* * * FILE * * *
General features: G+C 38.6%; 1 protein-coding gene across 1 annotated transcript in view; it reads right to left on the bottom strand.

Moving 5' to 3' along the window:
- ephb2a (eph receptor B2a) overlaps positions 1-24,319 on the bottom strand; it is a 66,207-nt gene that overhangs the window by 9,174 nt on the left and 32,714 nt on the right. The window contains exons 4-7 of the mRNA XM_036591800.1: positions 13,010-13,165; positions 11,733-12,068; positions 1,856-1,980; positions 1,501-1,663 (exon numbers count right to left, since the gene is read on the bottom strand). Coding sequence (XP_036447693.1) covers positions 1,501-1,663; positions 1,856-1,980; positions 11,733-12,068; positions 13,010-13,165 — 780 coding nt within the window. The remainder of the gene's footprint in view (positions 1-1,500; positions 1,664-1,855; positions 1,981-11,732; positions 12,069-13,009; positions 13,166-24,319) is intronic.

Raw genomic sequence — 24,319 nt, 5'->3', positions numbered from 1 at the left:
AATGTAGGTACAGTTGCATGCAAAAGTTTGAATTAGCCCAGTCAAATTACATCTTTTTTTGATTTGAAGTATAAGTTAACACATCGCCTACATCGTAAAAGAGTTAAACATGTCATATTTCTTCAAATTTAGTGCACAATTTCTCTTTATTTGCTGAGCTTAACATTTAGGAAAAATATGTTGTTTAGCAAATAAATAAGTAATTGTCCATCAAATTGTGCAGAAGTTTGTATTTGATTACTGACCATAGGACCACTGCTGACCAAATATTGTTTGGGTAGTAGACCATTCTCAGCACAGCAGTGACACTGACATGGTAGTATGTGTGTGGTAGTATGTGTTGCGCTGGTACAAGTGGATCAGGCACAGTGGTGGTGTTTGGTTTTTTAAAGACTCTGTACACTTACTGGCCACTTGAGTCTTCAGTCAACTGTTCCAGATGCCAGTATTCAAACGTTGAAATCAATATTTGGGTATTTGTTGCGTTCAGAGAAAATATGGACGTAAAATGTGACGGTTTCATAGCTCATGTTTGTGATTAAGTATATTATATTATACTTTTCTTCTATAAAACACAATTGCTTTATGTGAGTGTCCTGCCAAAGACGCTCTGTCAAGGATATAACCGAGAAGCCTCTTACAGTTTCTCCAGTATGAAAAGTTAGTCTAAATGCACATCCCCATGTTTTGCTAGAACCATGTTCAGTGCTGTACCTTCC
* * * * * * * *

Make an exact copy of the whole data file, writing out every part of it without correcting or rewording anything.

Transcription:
General features: G+C 38.6%; 1 protein-coding gene across 1 annotated transcript in view; it reads right to left on the bottom strand.

Moving 5' to 3' along the window:
- ephb2a (eph receptor B2a) overlaps positions 1-24,319 on the bottom strand; it is a 66,207-nt gene that overhangs the window by 9,174 nt on the left and 32,714 nt on the right. The window contains exons 4-7 of the mRNA XM_036591800.1: positions 13,010-13,165; positions 11,733-12,068; positions 1,856-1,980; positions 1,501-1,663 (exon numbers count right to left, since the gene is read on the bottom strand). Coding sequence (XP_036447693.1) covers positions 1,501-1,663; positions 1,856-1,980; positions 11,733-12,068; positions 13,010-13,165 — 780 coding nt within the window. The remainder of the gene's footprint in view (positions 1-1,500; positions 1,664-1,855; positions 1,981-11,732; positions 12,069-13,009; positions 13,166-24,319) is intronic.

Raw genomic sequence — 24,319 nt, 5'->3', positions numbered from 1 at the left:
AATGTAGGTACAGTTGCATGCAAAAGTTTGAATTAGCCCAGTCAAATTACATCTTTTTTTGATTTGAAGTATAAGTTAACACATCGCCTACATCGTAAAAGAGTTAAACATGTCATATTTCTTCAAATTTAGTGCACAATTTCTCTTTATTTGCTGAGCTTAACATTTAGGAAAAATATGTTGTTTAGCAAATAAATAAGTAATTGTCCATCAAATTGTGCAGAAGTTTGTATTTGATTACTGACCATAGGACCACTGCTGACCAAATATTGTTTGGGTAGTAGACCATTCTCAGCACAGCAGTGACACTGACATGGTAGTATGTGTGTGGTAGTATGTGTTGCGCTGGTACAAGTGGATCAGGCACAGTGGTGGTGTTTGGTTTTTTAAAGACTCTGTACACTTACTGGCCACTTGAGTCTTCAGTCAACTGTTCCAGATGCCAGTATTCAAACGTTGAAATCAATATTTGGGTATTTGTTGCGTTCAGAGAAAATATGGACGTAAAATGTGACGGTTTCATAGCTCATGTTTGTGATTAAGTATATTATATTATACTTTTCTTCTATAAAACACAATTGCTTTATGTGAGTGTCCTGCCAAAGACGCTCTGTCAAGGATATAACCGAGAAGCCTCTTACAGTTTCTCCAGTATGAAAAGTTAGTCTAAATGCACATCCCCATGTTTTGCTAGAACCATGTTCAGTGCTGTACCTTCC